Forty-seven Stations for a Ravaged Town presents the tragic story of Lac Megantic, and is Jacques Rancourt’s first book in English, translated by Donald Winkler. This long narrative poem’s lyric intensity has deep emotional wellsprings. It is a heartbreaking elegy for those who died in the Lac Megantic disaster one dark July night in 2013, transforming a moment-by-moment account of the catastrophe into an uncompromising denunciation of all the negligence and human error that allowed it to happen. Forty-seven people were killed by the explosions and fire resulting from the derailment of a train carrying a particulary dangerous cargo of shale oil. Between September and December 2013, Rancourt, a native of Lac Megantic, wrote this long poem, and to contain his emotion imposed on himself demanding artistic constraints: forty-seven verses to honour the forty-seven victims, while invoking the fourteen Stations of the Cross. Forty-seven Stations for a Ravaged Town keeps a tight rein on its profound anger through its clinical precision and admirable emotional restraint. Jacques Rancourt has here found the perfect cadence to communicate the horror of the tragedy, along with the economic horror that is a by-product of modernity.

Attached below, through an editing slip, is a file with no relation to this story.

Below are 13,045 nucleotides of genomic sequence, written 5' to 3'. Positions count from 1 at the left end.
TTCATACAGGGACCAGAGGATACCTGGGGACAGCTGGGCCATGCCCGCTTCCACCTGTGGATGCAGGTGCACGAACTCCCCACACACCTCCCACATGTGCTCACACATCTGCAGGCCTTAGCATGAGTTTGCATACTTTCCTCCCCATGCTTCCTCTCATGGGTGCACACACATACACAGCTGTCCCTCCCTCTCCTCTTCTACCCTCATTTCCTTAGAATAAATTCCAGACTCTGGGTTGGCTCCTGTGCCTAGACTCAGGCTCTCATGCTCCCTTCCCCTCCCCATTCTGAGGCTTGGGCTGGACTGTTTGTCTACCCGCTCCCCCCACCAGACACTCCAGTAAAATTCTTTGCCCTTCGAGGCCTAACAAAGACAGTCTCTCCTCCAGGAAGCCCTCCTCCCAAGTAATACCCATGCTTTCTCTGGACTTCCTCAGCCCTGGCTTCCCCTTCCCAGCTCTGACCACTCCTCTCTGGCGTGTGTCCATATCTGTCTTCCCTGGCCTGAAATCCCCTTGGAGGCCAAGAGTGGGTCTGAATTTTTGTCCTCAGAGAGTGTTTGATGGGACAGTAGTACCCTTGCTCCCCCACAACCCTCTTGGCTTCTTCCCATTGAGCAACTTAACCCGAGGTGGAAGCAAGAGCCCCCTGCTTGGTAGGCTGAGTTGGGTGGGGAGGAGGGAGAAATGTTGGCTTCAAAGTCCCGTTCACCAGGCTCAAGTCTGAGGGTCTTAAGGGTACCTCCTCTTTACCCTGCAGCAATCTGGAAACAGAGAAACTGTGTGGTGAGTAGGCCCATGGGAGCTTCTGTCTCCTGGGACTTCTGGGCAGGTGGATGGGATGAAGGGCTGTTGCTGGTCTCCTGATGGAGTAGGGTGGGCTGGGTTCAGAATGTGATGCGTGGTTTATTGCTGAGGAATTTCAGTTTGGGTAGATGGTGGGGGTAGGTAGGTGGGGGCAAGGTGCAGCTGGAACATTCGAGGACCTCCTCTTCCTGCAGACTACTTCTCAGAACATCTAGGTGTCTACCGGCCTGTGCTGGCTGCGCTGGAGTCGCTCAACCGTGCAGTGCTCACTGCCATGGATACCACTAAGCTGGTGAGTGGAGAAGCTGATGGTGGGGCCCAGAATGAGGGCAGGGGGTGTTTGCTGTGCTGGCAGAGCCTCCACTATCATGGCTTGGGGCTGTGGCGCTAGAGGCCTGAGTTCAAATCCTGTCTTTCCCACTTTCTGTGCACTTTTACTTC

Jacques Rancourt was born in Quebec and has lived in Paris since 1971. He has published twenty collections of poetry and artist's books, essays and anthologies devoted to Quebec poetry, French, African, Haitian and West Indian, as well as English and Spanish poetry translations. For the last thirty years he has hosted the French-English Poetry Festival and the magazine La Traductière. With Éditions du Noroît he published Quarante-sept stations pour une ville dévastée (2014) and Paysages et personnages (2012). This is his first publication in English.